Seasonal Affective Disorder (S.A.D.) is a type of depression that generally occurs during the winter months and is more common in locations with longer winter nights and less sunlight. Even though Punxsutawney Phil predicted an early spring this year on Groundhog Day, spring cannot come soon enough for many of us! How do I know if I might have S.A.D.? What are some ways to alleviate S.A.D. symptoms until spring comes? Can preventative measures be taken so that next winter won’t seem so long and dreary? Great questions! They’ll be addressed in the next few blogs.
The symptoms of S.A.D. are very similar to those of non-seasonal depression. Feelings of hopelessness, unhappiness, and irritability are common along with an increased appetite, increased tiredness, and lack of interest in social activities or work. Generally, you will notice these symptoms building up through the autumn and winter and dissipating in the spring and summer if you have S.A.D. There is no test to identify S.A.D., but it can be diagnosed by a physician on the basis of symptoms and case history. If you believe that you or someone you know is possibly experiencing S.A.D., contact a physician and schedule an appointment for an evaluation of symptoms and case history.
First of all, I apologize for my absence AND not completing the 30 Day Avengers Challenge. I just CANNOT complete anything on the internet because I’m not dedicated enough, I suppose. Maybe I will improve that…
Secondly, congratulations to Robert Griffin III on the NFL Rookie of the Year award! We’re all so proud of him!
Thirdly, I’m going to try to blog more about important things and creative things. That’s my goal. Will it be completed? I don’t know. But I want to make this blog a stimulating place for myself and any other who may be interested.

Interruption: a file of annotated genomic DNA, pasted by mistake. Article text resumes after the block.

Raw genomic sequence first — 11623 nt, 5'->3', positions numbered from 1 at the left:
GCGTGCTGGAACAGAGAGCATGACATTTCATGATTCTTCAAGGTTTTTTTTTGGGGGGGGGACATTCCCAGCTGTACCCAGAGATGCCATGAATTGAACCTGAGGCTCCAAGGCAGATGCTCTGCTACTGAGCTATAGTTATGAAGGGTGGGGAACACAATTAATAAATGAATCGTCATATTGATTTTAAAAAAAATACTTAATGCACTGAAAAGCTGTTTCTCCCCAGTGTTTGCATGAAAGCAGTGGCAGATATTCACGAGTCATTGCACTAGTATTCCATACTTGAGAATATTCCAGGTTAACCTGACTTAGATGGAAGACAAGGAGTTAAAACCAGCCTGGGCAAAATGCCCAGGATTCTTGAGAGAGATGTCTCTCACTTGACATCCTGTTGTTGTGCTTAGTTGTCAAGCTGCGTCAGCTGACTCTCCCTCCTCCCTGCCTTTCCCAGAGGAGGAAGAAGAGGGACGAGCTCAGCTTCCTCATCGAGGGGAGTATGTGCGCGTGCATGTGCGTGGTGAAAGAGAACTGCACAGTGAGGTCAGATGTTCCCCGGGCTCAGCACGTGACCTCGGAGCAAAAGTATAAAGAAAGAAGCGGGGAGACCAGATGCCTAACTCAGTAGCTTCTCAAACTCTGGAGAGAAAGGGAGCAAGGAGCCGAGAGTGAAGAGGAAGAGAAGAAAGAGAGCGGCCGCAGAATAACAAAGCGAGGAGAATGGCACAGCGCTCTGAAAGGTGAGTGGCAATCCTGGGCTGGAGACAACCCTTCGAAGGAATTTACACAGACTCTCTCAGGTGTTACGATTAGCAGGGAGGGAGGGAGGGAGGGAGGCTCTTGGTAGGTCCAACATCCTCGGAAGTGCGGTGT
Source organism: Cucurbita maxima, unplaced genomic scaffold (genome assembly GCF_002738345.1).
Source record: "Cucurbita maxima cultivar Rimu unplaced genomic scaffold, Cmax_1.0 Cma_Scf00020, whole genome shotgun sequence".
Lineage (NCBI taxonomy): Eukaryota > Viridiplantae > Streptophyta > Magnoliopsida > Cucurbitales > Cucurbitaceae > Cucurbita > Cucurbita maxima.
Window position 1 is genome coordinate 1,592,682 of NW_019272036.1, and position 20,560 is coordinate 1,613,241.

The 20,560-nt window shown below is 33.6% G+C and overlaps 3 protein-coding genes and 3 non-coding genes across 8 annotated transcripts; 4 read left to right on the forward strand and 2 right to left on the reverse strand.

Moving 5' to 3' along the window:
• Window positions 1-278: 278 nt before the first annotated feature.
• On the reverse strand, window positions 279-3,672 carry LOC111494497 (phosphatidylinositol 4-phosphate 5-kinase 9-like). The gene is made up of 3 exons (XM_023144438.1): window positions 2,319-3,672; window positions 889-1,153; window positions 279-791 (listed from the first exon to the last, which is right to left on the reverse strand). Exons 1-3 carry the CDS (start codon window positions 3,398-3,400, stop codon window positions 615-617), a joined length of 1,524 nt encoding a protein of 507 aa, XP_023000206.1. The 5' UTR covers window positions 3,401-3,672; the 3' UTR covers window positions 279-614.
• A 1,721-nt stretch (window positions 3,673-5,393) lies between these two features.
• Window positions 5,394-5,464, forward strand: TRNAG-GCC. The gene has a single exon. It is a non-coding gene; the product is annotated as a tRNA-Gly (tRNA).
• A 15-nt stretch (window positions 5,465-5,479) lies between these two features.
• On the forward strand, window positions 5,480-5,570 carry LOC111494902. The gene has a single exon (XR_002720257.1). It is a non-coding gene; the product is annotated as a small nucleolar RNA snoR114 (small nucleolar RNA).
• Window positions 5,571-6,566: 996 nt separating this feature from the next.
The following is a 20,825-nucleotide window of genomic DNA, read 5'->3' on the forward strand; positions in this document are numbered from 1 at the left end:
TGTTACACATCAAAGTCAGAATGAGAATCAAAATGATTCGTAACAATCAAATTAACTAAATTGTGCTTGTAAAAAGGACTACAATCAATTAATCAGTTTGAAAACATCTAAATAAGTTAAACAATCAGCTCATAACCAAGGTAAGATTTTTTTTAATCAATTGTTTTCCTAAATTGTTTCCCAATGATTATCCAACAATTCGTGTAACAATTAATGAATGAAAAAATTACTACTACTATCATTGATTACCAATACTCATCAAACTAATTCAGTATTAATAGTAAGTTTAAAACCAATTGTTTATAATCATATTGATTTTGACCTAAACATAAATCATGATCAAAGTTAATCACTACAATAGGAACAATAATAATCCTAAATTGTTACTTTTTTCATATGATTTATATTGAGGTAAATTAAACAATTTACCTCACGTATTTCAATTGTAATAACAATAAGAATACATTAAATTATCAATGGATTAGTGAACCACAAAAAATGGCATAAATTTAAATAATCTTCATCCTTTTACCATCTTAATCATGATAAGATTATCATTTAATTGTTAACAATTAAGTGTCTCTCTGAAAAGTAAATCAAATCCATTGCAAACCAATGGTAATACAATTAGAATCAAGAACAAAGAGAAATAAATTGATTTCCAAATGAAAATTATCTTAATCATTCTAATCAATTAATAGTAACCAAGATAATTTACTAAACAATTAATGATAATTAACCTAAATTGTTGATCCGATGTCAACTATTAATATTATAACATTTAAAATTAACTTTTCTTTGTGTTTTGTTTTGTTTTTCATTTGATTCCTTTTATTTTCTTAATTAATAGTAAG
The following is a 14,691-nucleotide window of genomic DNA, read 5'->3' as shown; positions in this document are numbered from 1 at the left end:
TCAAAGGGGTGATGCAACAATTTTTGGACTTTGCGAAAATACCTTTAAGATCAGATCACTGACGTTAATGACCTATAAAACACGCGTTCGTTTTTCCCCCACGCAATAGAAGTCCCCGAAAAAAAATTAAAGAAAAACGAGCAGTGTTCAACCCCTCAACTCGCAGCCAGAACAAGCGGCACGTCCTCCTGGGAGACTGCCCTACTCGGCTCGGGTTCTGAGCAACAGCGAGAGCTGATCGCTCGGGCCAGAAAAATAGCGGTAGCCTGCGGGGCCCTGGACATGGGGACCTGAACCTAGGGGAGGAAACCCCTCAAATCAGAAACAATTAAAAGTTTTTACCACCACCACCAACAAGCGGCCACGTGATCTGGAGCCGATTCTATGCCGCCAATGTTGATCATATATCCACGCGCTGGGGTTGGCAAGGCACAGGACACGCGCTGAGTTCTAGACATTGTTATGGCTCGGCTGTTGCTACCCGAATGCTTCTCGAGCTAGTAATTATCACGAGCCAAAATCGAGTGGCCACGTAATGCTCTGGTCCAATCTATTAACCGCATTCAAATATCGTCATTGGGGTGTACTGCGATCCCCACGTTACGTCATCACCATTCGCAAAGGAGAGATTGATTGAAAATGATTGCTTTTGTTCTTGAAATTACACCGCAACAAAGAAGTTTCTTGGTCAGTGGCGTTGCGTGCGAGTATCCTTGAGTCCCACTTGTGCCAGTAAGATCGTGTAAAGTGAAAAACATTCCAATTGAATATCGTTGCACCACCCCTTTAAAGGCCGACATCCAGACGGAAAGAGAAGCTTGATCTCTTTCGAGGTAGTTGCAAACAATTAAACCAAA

Lastly, I thank all of you who actually visit my blog. I know it’s not the best, but I’m aiming to improve that.
Title from the song created to promote Eric Berry’s candidacy for the Heisman a few years ago lol
In order to honor the one year anniversary of Baylor University’s own QB, Robert Griffin III, winning the Heisman, have a picture of me posing with his Heisman.
I also want to be gracious and say congrats to Texas A&M’s QB for winning this year. Even though I hate A&M with a fiery passion, I must say that I do have some friends who go/have gone there and Johnny is talented.
Here is my British Literature paper for your viewing pleasure. If you care. Which you probably don’t. And that’s more than ok.
The Role of Christianity, Heroism, and Fate in Beowulf and Paradise Lost
The epic poem Beowulf, authored by an anonymous person, survives as the oldest epic in the Anglo-Saxon tradition and serves as an important influence for later literature. Beowulf, the epic hero, possesses the traits required of all heroes in the epic tradition: courage, wisdom, strength, honor, honesty, good oration, and strong leadership. Beowulf also falls victim to the same enemy of other tragic heroes – fate, or wyrd in the Anglo-Saxon language. By contrast, John Milton’s epic tragedy Paradise Lost presents a different view of heroism and epic. Milton’s tragic hero, be he Satan or Adam, does not possess all the typical qualities of an epic hero, nor does he share the typical downfall of an epic hero. Instead, Milton’s heroes fail in their execution of their own free will, not as a result of fate. As a result, the Christianity in both Beowulf and Paradise Lost appear to differ greatly from one another in their conceptualization of God and man, fate and free will, and true heroism. How and why do they differ, and can these differences be reconciled within the framework of orthodox Christianity?
Beowulf, the hero of the poem Beowulf, possesses many qualities typical of the traditional epic hero. The Geatish Beowulf leads his warriors to King Hrothgar’s realm of the Danes in order to save the land from the monstrous Grendel. In this instance, Beowulf demonstrates his heroism by traveling to a foreign land in order to defeat a monster attacking a foreign people. He illustrates his courage and willingness to do battle by volunteering for a conflict not his own. Because Beowulf’s men choose to follow him into battle in this foreign land, his heroic trait of good leadership is also exemplified. Furthermore, Beowulf already has a reputation as a fearsome warrior, which is necessary for an epic hero. He demonstrates this supremacy in his three confrontations against Grendel, Grendel’s mother, and the dragon. Beowulf characterizes his skills thusly: